Happily, P. bracteatum is comparatively easy. Sowing where it is to grow is wise, and that should be in very well drained, sandy soil, in bright sun, somewhere in (roughly) zones 3-8. It will do better at the low end; winter cold doesn’t faze it but heat and humidity are not its friends. Remember that like P. orientale it is huge in spring and absent in summer.

Bees and Honey


The well furnished home food garden has always and still should include at least one hive of honeybees. But this is easier said than done, so learning that bees were part of Bill’s dowry may have been the thing that clinched the deal, back when we were courting. Fast forward 16 honeyed years: I’m writing a N.Y. Times bee story and in the course of research discover – who knew? – that this little insect may well be the canary in the agricultural coal mine.

Honeybees don’t get much press compared to, say, petroleum, but their pollination services are just as crucial as fuel and fertilizer to about 15 billion dollars a year in crops, from almonds and alfalfa to sunflower seeds. More bees are needed in each place than any one place could provide, so tens of thousands of hives get loaded on trucks, taken to fields or orchards in bloom, then packed up again and hauled elsewhere.

These migratory honeybees are essential to agribusiness monocropping, which could not exist if it had to depend on local pollinators. That’s why the bees have been getting their 15 minutes of fame* – a mysterious affliction called CCD ( colony collapse disorder) has destroyed so many colonies it’s threatening a major industry. Farmers are paying much higher prices for hive rental while also worrying there may be shortages that can’t be overcome, even with expensive imports.

More than you really want to know is posted, with running updates at, but the very short version is:

*CCD probably isn’t new; reports of similar, albeit far smaller, epidemics go back at least as far as 1898.

* CCD is almost surely not one disease or pest or insecticide but rather some unknown combo thereof that exploits the weakness of bees stressed by profoundly unnatural ways of being kept and used. No study has yet revealed a single insult that is/was the tipping point. Each time a likely culprit is fingered, further investigation confirms that it is at best only part of the puzzle.

* Domestic honeybees are livestock: living creatures raised and used by humans. What do we know about them compared to what we know about chickens and cows? Zilch. What are we likely to learn soon? Also zilch, in part because there is no massive bee industry to lobby for public funds or undertake its own research.

The internet allows posts like this to go on at enormous length, but that doesn’t mean they should, so here are a few visuals from our own

Home Grown Honey Harvest, October 7, 2007

Bill checks to see if there’s any honey in the frame ( a pre-built foundation for the bees to start from).

I always thought smoke made the bees think the hive was on fire, so they were too busy worrying about the house to sting anybody. Beekeepers just say it calms them, with the same result.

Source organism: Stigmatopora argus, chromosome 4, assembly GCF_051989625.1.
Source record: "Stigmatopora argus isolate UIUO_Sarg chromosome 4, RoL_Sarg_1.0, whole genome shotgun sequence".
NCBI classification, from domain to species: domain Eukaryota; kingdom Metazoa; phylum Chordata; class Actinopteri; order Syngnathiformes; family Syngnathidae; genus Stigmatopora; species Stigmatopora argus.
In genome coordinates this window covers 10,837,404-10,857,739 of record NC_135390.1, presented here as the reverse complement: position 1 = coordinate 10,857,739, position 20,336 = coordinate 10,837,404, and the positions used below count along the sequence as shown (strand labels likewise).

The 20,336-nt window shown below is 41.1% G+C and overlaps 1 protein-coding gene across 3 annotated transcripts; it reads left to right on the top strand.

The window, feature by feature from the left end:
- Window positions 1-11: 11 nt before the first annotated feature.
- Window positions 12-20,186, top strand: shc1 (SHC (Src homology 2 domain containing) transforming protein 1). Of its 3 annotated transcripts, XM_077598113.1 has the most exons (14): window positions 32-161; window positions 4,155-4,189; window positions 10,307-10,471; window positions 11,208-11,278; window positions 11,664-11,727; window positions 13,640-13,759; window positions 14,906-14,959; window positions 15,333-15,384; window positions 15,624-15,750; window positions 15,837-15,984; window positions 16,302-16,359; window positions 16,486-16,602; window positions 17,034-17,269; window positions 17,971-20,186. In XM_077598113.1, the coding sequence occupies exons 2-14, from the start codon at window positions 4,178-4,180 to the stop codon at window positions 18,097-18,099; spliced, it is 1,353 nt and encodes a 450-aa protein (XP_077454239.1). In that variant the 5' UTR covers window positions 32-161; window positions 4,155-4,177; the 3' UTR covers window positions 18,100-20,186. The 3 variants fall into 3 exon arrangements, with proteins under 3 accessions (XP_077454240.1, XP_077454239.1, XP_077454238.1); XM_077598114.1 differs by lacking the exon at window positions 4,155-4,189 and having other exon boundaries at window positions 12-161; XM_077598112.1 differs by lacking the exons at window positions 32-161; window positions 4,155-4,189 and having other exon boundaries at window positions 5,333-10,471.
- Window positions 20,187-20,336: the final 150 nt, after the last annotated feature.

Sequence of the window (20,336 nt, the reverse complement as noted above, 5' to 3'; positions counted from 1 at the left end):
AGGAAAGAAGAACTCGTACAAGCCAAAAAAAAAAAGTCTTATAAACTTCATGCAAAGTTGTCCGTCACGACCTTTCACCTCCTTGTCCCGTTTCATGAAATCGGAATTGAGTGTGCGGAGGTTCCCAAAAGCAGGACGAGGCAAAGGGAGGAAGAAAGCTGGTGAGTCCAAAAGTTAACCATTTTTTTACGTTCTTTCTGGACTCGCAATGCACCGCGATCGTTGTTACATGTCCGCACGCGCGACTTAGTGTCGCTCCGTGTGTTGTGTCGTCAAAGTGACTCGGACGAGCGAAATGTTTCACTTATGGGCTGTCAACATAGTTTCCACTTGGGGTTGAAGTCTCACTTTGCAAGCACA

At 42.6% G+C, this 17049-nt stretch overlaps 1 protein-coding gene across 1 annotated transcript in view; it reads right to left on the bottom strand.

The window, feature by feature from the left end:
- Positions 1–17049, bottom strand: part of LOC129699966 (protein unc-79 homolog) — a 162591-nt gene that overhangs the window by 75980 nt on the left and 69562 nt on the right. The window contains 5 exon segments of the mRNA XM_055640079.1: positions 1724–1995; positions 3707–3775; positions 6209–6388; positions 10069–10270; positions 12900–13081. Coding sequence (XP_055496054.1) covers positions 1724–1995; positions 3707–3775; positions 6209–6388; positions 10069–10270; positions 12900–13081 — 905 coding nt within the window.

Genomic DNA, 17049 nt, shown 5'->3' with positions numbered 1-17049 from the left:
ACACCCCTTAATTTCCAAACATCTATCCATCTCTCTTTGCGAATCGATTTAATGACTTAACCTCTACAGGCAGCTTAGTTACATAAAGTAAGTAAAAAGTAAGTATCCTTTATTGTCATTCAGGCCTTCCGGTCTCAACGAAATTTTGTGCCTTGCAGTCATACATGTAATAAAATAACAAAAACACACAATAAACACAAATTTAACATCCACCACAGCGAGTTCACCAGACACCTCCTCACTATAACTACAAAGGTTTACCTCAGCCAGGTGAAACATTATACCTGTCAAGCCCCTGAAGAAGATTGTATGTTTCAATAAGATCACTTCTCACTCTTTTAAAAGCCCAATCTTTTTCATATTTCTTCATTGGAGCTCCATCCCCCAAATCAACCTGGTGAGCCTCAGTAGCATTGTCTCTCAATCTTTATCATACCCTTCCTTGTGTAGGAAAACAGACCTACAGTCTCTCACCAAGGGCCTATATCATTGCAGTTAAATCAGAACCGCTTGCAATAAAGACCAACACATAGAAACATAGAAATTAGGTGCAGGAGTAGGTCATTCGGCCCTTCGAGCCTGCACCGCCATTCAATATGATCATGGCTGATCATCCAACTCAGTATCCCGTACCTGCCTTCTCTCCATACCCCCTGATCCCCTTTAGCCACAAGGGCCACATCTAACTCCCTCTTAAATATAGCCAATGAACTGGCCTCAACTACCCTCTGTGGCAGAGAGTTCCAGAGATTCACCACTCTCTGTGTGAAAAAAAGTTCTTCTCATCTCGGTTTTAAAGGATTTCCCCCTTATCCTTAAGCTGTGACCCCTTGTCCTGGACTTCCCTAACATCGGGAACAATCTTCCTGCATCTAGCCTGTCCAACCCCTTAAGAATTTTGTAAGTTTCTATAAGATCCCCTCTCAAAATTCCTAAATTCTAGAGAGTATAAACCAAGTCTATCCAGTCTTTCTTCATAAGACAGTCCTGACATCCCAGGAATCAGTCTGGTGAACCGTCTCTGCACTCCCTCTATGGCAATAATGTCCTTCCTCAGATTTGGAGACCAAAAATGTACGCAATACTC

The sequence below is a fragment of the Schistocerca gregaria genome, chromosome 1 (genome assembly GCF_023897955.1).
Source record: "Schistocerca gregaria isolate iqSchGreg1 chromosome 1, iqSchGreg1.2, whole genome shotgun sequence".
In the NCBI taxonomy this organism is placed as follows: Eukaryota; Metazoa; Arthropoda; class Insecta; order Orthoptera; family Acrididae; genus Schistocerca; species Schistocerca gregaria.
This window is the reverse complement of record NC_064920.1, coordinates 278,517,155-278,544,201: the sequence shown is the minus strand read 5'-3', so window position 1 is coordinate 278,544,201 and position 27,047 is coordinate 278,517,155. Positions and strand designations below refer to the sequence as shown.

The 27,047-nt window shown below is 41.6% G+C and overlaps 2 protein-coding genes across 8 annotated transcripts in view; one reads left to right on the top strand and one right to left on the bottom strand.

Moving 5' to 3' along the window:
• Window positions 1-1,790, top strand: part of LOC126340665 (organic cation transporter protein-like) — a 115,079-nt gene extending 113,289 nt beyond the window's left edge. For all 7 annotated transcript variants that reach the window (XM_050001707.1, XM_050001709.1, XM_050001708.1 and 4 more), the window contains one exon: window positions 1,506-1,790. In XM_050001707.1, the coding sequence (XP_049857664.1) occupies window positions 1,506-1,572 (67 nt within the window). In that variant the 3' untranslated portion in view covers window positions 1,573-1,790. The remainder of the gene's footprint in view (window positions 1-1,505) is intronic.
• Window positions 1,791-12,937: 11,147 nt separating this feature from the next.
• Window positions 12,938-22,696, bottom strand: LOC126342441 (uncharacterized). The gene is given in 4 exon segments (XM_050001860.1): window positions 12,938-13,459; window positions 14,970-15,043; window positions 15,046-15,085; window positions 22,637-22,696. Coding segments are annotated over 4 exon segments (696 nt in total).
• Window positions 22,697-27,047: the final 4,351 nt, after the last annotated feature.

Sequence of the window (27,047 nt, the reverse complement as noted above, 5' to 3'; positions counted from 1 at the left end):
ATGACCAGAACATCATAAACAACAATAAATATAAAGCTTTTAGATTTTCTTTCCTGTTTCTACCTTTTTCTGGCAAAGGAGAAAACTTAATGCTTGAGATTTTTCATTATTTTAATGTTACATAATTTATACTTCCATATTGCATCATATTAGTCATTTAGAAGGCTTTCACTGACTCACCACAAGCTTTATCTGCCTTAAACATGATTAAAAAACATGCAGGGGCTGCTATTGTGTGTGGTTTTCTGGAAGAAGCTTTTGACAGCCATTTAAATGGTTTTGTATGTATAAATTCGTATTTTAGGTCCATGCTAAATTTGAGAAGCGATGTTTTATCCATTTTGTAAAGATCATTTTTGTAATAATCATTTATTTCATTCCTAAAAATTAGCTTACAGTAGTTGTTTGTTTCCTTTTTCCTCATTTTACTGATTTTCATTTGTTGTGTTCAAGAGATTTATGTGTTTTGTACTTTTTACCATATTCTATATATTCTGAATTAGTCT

They don’t stay calm long; you have to extract the honey someplace they can’t get to, in this case the barn.

This is Bill’s honey extractor, a galvanized antique called the Root Novice. Modern extractors are steel or plastic and this is probably the place to say that honey is more or less self-sterilizing. It’s so sweet bacteria can’t grow in it and so low in water content yeasts won’t grow either. The reason you can’t give it to babies is that it can contain spores of anaerobic bacteria like botulism. The acid in all human digestive systems that process solid food prevents those spores from growing, but new people who still drink all their nourishment don’t have that protection.

After each cell is filled with honey, the bees cap it with a wax lid. You have to slice off the lids (with a wicked sharp, thin-bladed knife) before you can extract the honey.

Bees gather honey from one source at a time. If you want to name the honey for its source – check out the list at – you have to harvest it before the bees move on. The dark patch looks sort of like buckwheat but I’m sure it’s not. Doesn’t matter, whatever it is will just add complexity to this year’s vintage.

Frames are held upright by arms in the extractor. Turn the crank and the arms whirl around, flinging the honey out by centrifugal force, same as in a salad spinner.

Honey isn’t the only thing that gets flung; the colander catches things like stray bits of wax and the occasional unfortunate bee that didn’t respond to the smoke.

After collection, the honey is poured into sterilized jars. Over the next couple of weeks, any tiny impurities rise and form a thin layer at the top. For gift-giving, we take the layer off. For us, we just leave it as an extra seal until we want to use the honey.

Before the equipment is washed and stored, it’s put outdoors for the bees to clean. They will retrieve almost all of the honey to add to their winter stores.

* Fifteen minutes seems to be about right. Bees are as gone from the headlines as they are from all those dead hives. Tune in next February for a brief flare-up, when almond orchards will need a surge from an army so grievously depleted it may not have enough troops.